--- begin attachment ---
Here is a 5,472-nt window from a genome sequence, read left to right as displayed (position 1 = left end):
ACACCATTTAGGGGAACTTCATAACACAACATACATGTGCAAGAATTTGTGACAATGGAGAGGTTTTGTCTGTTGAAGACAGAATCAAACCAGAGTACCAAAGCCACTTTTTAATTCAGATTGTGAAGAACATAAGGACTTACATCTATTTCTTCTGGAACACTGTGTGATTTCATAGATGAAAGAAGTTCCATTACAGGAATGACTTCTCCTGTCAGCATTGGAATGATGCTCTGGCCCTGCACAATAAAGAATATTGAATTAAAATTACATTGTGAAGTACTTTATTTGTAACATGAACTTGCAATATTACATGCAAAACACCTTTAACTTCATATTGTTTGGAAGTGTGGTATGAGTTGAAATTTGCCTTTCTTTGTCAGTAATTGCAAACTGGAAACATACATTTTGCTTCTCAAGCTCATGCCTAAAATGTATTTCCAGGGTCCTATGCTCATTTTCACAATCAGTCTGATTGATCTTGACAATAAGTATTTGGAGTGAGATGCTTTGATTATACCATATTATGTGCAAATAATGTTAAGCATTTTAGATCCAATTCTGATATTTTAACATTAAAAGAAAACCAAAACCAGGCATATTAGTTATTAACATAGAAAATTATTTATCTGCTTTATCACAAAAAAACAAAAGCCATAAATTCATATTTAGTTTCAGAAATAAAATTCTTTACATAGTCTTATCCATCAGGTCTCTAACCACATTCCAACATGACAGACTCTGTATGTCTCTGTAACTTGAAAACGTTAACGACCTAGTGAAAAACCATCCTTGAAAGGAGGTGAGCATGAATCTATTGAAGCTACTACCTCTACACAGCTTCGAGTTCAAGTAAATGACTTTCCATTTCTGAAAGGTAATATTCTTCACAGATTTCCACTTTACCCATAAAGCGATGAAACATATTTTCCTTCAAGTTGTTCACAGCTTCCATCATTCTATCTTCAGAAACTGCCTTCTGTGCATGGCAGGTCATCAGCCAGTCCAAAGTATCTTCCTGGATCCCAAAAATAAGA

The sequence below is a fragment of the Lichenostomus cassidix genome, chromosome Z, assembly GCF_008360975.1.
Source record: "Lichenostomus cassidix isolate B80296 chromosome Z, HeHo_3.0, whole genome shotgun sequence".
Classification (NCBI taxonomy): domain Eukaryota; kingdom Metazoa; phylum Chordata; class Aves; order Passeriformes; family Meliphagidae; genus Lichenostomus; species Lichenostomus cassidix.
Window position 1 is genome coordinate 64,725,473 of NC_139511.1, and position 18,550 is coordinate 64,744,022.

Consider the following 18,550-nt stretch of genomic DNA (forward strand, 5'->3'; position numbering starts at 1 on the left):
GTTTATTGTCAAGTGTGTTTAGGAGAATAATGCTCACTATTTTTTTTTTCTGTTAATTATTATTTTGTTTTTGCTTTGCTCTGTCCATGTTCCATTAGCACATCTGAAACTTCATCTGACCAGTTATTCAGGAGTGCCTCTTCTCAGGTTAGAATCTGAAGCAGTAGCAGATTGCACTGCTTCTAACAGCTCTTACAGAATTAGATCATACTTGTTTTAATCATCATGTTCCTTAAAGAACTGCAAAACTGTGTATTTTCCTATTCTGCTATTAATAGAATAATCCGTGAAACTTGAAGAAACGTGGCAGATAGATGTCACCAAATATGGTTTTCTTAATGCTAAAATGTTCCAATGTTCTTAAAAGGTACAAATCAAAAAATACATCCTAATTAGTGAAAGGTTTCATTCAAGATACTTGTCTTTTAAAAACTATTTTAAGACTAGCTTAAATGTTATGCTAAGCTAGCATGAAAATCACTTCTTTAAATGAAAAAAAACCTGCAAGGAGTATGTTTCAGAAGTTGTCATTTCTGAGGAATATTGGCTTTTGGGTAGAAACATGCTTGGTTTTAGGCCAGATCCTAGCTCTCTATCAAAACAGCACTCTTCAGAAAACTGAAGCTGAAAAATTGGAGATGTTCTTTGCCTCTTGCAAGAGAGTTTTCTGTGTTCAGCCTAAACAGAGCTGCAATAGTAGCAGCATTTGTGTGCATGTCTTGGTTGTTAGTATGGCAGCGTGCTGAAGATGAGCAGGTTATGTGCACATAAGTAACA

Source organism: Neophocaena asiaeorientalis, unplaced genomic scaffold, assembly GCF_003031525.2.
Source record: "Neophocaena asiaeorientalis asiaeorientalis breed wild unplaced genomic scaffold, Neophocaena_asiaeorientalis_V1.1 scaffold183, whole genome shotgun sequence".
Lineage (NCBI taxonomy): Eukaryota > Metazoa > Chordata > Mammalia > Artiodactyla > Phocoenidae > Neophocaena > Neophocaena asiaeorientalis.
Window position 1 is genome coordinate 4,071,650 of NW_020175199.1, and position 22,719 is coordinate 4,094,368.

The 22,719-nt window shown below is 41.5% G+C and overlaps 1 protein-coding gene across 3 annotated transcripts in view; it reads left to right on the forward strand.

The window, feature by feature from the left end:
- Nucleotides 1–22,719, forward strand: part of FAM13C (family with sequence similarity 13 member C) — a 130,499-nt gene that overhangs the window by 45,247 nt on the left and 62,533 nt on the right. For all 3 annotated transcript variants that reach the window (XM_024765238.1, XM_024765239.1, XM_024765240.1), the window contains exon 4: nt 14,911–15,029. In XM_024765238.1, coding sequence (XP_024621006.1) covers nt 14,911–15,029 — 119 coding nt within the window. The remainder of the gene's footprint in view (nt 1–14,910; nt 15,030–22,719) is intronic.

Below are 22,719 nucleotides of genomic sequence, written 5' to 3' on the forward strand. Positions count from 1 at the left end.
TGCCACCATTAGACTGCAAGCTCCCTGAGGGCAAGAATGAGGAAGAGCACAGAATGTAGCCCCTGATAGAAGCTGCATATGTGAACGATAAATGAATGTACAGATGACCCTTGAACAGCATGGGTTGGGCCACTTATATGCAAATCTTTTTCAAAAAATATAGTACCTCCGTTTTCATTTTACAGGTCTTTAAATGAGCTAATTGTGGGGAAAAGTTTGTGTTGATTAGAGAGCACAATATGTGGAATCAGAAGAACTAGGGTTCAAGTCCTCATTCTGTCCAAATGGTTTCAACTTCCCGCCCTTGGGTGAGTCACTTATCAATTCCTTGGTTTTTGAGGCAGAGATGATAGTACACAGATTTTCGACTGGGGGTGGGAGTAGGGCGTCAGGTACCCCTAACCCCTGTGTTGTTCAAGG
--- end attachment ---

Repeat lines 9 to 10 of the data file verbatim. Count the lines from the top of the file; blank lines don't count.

Source organism: Neophocaena asiaeorientalis, unplaced genomic scaffold, assembly GCF_003031525.2.
Source record: "Neophocaena asiaeorientalis asiaeorientalis breed wild unplaced genomic scaffold, Neophocaena_asiaeorientalis_V1.1 scaffold183, whole genome shotgun sequence".